A law firm, Baker & Hostetler, has done something risky yet ground breaking, the law firm has hired IBM’s AI Ross, the first artificially intelligent lawyer.

Ross was created by IBM and was built on the popular Watson. Ross is able to read and understand language, create hypotheses when asked questions, do research, and give back responses with references. Ross also learns from experience, can increase response speeds and the more it is interacted with the more knowledge it gains, something that’s becoming very common in modern day AIs.

The website Rossintelligence.com says, “You ask your questions in plain English, as you would a colleague, and ROSS then reads through the entire body of law and returns a cited answer and topical readings from legislation, case law and secondary sources to get you up-to-speed quickly.”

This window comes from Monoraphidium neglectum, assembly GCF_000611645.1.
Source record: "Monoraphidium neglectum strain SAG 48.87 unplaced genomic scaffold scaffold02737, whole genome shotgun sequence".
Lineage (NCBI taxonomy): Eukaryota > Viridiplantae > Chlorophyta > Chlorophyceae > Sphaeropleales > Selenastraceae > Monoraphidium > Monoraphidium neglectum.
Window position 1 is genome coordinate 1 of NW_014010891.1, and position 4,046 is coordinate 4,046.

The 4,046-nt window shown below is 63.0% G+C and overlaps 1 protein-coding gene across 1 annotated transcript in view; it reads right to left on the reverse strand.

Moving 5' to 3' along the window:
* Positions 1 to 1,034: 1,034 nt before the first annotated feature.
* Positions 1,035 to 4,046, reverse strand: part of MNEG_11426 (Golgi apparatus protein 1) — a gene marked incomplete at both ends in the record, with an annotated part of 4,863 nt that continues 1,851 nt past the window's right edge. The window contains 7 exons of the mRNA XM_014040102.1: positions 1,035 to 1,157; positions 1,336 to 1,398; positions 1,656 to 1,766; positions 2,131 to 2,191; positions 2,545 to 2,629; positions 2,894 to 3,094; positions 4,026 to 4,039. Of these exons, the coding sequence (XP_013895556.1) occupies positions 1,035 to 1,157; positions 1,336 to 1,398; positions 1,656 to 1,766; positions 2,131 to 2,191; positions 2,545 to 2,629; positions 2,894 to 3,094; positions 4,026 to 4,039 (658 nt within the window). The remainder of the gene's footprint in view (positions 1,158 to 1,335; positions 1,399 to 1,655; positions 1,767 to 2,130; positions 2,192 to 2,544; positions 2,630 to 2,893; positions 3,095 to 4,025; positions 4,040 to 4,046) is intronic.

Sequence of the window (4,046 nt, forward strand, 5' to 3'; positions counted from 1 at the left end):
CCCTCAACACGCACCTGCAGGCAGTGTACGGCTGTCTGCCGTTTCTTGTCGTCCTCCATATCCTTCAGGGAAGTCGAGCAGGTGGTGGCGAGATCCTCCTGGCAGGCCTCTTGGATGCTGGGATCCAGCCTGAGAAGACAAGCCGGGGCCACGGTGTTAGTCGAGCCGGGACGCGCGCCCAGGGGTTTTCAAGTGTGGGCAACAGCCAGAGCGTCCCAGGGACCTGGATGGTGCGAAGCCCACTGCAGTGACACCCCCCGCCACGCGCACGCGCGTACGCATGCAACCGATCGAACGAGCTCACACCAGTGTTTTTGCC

Baker & Hostetler is one of the biggest law firms in the country and have hired Ross to work on bankruptcy cases. Ross will work as a legal researcher, being able to dig through thousands of legal documents. So while Ross may not be present at court or make legal decisions, the AI will be able to cut the time it takes humans to shift through legal documents.

In addition to Baker & Hostetler there are other firms that are seeking to hire Ross. There are others like Ross out there such as Legal by Lex Machina, which mines public court documents to predict how a judge will rule in particular cases; another is CaseText, which digs through thousands of state and federal legal cases to provide data. There is a trend in creating AI that can help dig through, analyze, and provide relevant information faster than humans can.

This push in AI is already making its way to various markets, not just in tech, therefore its likely that we’ll see a shift in jobs. Take Ross for example, Ross does a faster and one can say will do a better job at analyzing and shifting through legal documents, a job that is often given to recent graduates, which for many can be a stepping stone to better opportunities. While AIs can be very beneficial we are starting to see a shift in job placements, the only problem is that its happening too fast.